In our previous blog “Structural Changes in Supply Chain”, posted at the end of last year, little did we know how prescient the discussion and explanation of diversification, re-shoring and greater inventory would be. The context was around supply chain disruptions post-Covid, especially from China and the post Brexit re-alignment of supply chains in the UK. However, the Russian invasion of Ukraine has significantly exacerbated supply chain disruptions not only of finished goods but also of the raw materials required to manufacture goods be that energy, food or minerals.
Larry Fink, CEO of Blackrock, the world’s largest asset manager has noted “the Russian invasion of Ukraine has put an end to the globalisation we have experienced over the last three decades”. While what has occurred has been a boon for global GDP it has also brought into focus an over reliance on just in time sole sourced supply chains. As Mark Howard, Co-Founder of Oaktree Capital noted, in the FT recently, what has resulted is an “inadequate supply of an essential good demanded by countries or companies that permitted themselves to become reliant on others.” So what does the future hold? It seems inevitable that a level of decoupling or re-orientation will occur in order that countries and companies can guarantee security of supply. This brings us back to the three points we have already highlighted, and all companies need to be reviewing, that is diversification, re-shoring and greater inventory. These decisions will have significant impact on businesses not only operationally but also financially. Trade Finance can play a significant role in managing these changes in a financially secure manner. To understand more on how Abcor Finance can help support your business why not visit www.abcorfinance.com or email firstname.lastname@example.org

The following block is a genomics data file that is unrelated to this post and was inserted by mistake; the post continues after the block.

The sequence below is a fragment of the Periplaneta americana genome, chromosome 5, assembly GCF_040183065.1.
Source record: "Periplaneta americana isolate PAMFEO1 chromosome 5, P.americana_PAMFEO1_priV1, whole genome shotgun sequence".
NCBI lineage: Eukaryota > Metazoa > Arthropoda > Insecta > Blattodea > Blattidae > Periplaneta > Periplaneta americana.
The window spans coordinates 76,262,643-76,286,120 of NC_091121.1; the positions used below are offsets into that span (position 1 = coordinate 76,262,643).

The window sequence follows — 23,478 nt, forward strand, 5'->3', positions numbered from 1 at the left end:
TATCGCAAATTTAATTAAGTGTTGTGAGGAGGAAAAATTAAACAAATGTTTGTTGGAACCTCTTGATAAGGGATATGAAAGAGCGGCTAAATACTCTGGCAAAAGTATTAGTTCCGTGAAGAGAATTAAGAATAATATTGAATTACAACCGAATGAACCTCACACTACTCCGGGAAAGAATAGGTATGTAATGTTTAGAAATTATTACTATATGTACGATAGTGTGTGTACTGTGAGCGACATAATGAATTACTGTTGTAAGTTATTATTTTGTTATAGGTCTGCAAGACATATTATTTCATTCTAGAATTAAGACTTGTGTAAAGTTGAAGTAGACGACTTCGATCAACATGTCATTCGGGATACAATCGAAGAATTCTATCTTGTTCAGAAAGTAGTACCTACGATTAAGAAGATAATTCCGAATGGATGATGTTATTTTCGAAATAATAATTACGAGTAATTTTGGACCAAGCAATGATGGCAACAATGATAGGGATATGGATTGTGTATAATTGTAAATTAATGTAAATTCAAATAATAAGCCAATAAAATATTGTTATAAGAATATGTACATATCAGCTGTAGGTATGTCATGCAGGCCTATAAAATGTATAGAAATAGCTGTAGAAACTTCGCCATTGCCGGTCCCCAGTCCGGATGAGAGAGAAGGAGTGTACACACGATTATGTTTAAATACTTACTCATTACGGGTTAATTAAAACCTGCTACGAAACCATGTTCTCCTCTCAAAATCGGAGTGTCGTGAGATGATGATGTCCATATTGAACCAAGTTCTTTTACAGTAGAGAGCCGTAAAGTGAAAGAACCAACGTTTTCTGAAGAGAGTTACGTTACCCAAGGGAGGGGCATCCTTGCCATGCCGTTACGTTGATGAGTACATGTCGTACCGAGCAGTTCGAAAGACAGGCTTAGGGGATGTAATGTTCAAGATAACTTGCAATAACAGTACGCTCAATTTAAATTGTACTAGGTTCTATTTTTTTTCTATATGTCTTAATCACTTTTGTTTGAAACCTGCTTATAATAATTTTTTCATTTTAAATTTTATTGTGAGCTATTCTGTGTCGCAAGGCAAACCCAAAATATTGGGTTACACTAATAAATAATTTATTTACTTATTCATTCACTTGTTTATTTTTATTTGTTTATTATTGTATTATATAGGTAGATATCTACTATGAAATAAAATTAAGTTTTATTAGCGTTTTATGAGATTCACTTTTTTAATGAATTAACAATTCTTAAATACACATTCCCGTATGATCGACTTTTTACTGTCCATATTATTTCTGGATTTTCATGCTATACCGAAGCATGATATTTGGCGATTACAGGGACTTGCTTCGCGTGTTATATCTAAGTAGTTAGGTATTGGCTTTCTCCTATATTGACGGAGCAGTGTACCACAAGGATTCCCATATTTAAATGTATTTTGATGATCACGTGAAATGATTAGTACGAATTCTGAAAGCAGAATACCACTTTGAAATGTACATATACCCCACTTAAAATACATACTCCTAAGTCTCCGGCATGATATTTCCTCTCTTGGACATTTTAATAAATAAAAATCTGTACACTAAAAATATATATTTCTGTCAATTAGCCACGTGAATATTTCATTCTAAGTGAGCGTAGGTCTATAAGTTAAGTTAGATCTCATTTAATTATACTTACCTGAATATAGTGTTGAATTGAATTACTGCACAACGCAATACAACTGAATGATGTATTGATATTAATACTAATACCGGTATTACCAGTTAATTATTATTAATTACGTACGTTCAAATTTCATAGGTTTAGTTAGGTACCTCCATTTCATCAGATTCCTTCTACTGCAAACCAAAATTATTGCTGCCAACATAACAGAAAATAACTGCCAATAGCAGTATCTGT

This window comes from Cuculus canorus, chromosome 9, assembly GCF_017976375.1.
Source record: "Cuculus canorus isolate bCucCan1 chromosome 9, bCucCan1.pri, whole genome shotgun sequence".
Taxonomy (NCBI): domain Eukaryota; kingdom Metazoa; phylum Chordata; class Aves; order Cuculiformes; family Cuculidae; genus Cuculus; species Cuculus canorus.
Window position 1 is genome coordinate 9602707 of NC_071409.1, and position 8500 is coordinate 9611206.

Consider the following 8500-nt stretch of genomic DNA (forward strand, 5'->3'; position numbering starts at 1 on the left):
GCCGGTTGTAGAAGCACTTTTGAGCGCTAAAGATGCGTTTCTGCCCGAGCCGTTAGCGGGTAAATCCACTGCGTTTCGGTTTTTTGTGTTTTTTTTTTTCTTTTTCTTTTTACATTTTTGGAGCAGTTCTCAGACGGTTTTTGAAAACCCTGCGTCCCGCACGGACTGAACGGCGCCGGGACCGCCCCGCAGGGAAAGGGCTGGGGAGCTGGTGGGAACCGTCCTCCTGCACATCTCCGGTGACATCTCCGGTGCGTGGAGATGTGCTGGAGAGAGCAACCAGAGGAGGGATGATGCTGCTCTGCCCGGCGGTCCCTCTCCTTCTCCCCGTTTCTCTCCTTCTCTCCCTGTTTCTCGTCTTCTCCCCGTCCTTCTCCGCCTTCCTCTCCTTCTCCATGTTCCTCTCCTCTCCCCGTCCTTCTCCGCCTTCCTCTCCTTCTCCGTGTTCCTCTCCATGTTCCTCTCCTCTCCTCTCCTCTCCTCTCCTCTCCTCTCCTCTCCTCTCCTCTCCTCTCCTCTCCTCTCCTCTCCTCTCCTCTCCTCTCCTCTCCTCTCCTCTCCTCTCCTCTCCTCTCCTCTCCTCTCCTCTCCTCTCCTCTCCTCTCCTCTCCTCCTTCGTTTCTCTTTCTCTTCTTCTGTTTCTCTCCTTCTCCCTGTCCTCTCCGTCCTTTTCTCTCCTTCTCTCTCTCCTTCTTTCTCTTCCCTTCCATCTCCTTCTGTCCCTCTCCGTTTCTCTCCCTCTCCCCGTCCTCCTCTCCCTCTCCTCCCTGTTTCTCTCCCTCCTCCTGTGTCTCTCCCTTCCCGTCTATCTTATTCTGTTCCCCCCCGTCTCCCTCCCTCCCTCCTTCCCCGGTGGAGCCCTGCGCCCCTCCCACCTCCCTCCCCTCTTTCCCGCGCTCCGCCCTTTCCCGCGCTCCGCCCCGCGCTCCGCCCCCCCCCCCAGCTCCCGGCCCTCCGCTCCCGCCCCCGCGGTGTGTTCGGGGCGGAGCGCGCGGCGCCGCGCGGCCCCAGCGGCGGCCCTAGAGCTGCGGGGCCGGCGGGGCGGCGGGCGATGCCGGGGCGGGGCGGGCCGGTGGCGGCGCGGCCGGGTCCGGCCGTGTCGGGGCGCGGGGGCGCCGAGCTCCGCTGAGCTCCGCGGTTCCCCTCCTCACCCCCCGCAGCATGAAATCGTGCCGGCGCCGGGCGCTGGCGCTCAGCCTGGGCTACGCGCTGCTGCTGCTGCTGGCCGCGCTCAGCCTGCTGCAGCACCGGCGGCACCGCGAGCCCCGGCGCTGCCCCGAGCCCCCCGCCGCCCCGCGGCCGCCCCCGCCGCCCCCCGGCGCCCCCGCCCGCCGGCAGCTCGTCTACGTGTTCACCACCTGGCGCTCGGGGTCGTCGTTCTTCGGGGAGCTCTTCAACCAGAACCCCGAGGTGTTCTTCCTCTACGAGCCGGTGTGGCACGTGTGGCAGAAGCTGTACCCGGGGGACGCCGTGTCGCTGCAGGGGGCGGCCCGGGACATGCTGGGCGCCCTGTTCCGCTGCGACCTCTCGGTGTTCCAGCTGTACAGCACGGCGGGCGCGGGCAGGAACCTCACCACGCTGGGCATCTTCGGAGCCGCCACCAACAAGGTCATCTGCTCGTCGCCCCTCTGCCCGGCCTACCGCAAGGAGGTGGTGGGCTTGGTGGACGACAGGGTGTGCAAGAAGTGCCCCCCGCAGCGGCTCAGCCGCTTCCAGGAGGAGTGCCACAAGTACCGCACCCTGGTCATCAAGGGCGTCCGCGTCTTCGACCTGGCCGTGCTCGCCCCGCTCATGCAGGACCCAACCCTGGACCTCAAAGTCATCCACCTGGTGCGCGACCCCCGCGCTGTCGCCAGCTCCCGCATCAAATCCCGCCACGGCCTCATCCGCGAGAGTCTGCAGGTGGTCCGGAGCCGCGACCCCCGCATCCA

Below are a few interesting articles on the structural changes in supply chains on the three themes we have outlined.